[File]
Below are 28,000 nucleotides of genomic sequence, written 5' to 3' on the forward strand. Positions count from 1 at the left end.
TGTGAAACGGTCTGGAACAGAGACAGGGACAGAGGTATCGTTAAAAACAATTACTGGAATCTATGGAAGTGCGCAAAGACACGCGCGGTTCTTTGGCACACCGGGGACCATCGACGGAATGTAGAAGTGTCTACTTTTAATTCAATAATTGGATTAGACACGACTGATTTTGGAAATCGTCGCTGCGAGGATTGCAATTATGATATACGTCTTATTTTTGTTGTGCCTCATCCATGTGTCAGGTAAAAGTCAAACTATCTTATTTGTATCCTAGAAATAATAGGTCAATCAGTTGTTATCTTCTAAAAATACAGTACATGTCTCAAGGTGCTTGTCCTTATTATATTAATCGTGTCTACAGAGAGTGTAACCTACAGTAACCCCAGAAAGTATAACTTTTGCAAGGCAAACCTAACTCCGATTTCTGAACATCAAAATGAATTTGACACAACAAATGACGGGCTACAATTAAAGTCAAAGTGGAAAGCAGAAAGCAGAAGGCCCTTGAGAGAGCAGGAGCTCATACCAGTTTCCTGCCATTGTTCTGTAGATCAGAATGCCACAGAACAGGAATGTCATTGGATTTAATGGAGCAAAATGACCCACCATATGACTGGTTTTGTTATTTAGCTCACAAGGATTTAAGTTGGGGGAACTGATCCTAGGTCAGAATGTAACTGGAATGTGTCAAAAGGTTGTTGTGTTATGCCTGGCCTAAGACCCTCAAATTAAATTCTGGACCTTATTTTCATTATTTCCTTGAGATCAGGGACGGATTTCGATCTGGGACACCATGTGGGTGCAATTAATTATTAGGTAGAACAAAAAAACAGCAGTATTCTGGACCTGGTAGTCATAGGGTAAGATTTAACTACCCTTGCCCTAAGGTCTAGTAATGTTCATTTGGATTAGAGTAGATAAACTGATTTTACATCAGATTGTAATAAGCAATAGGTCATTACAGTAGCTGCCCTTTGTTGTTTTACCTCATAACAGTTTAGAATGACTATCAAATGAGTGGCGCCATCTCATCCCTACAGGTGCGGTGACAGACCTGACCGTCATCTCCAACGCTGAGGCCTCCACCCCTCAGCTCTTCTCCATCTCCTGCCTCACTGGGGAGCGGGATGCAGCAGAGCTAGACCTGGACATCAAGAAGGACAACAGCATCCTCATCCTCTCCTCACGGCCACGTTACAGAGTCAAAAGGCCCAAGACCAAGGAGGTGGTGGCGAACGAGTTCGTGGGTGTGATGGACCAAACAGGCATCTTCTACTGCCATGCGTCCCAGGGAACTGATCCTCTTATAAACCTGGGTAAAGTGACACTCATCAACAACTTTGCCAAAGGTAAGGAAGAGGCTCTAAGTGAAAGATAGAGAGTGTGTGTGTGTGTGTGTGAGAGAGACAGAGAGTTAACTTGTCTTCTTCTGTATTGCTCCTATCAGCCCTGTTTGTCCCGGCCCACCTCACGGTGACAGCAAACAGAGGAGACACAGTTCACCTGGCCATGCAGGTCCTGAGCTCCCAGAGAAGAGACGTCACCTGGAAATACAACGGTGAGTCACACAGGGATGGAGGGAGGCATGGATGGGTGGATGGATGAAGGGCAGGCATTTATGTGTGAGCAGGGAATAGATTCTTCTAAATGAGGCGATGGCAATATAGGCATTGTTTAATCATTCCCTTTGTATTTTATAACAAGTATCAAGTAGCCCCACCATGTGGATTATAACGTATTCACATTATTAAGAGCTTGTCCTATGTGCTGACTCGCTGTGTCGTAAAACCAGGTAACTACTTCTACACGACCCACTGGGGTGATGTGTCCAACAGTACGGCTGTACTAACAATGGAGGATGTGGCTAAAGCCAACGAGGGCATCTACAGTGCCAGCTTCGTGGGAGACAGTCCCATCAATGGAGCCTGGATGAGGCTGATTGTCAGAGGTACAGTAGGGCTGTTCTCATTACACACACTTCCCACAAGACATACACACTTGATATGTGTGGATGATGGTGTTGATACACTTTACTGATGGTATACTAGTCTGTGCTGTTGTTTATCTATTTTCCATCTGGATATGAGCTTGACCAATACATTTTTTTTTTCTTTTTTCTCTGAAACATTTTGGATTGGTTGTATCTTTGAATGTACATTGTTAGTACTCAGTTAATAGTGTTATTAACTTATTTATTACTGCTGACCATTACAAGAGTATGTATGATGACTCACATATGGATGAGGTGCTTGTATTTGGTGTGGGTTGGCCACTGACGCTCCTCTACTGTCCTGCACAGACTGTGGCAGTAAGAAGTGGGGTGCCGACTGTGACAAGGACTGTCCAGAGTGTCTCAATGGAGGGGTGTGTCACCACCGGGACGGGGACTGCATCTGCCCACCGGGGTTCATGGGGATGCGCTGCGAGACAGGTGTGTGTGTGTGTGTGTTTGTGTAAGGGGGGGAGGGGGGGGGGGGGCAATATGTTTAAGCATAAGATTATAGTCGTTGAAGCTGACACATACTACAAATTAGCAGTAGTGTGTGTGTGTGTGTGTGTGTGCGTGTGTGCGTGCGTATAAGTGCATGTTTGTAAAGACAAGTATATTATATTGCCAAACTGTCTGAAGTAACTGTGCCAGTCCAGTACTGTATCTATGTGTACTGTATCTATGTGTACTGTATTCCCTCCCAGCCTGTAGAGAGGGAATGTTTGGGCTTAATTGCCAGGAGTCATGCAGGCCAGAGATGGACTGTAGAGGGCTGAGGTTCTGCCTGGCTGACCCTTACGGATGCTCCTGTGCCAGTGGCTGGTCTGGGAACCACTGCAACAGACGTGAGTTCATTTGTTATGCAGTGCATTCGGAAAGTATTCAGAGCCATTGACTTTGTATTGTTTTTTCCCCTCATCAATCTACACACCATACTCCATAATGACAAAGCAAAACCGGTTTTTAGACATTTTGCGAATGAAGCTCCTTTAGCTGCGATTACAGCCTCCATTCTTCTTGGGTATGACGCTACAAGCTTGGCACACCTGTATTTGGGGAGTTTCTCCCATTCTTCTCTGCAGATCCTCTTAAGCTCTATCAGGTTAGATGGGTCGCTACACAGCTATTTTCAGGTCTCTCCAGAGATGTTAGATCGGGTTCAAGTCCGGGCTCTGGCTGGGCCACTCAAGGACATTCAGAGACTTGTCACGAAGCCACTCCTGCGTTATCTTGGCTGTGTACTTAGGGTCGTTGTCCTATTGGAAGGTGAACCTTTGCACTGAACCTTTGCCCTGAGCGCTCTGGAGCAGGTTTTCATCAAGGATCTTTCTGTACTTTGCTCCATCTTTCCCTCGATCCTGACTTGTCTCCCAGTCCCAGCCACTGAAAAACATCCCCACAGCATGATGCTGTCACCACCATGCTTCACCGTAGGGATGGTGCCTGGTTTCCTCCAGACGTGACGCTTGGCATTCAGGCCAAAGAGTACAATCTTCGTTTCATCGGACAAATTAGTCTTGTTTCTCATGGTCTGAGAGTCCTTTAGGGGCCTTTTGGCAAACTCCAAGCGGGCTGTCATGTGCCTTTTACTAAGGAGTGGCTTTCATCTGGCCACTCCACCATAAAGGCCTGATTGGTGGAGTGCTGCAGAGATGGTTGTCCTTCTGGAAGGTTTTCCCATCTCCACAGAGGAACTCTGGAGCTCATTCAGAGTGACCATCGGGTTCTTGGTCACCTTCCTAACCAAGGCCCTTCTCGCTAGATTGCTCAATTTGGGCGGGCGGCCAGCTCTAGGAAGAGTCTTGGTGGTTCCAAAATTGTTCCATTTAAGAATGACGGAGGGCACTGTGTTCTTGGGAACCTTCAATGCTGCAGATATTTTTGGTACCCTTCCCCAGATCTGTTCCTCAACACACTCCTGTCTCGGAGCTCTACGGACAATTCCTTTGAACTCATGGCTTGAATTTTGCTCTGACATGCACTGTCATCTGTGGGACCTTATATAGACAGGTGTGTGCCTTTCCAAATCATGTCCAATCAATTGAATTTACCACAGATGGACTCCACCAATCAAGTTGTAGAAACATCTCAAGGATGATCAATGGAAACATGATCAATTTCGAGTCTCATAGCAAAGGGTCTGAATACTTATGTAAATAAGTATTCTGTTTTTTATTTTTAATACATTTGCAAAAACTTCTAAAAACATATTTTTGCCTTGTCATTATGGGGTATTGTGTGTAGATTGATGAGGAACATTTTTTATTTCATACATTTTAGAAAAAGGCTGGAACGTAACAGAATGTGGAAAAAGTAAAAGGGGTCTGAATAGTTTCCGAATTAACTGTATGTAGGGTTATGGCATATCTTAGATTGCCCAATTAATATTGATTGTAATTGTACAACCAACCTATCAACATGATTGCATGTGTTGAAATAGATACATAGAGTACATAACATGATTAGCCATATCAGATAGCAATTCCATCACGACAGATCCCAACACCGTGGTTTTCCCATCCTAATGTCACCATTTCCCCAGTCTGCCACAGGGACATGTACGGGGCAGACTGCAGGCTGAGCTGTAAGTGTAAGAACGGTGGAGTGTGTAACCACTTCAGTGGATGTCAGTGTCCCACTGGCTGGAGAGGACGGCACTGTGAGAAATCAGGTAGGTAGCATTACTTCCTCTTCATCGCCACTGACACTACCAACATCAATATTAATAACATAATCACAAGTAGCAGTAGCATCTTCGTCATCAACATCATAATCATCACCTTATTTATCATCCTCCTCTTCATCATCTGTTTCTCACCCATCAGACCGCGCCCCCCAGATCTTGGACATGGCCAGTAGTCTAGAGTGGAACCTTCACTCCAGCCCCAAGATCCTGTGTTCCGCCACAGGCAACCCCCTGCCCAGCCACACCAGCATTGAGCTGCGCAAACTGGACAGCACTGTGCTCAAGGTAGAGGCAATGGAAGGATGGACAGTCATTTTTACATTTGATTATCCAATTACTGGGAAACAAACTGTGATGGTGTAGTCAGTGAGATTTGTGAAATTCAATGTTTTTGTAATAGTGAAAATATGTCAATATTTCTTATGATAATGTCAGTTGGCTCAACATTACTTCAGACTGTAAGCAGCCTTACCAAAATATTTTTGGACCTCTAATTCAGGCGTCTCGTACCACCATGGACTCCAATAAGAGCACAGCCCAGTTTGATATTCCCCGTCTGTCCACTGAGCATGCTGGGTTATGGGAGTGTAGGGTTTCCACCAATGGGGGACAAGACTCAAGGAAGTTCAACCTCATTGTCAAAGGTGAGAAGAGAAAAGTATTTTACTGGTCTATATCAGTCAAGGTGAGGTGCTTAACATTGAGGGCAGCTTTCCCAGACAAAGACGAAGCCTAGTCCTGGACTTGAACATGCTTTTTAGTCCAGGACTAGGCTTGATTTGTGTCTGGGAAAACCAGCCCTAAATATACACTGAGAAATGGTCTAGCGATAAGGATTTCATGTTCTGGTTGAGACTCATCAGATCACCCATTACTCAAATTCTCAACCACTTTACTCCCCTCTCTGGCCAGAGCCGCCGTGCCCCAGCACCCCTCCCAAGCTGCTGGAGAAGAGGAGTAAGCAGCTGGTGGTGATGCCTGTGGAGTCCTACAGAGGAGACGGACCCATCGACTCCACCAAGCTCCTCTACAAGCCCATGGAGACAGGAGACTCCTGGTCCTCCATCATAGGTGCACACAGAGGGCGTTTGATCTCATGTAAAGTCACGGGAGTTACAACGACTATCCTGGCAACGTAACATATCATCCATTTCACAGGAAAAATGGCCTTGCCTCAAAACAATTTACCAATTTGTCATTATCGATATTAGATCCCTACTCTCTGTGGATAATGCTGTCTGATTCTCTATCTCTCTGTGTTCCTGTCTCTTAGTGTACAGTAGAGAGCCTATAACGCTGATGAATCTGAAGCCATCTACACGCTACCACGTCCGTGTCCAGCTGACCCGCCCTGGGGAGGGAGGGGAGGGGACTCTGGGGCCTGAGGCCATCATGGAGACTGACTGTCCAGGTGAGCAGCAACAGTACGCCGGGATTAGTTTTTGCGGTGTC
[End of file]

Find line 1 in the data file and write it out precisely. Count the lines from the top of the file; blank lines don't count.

Below are 28,000 nucleotides of genomic sequence, written 5' to 3' on the forward strand. Positions count from 1 at the left end.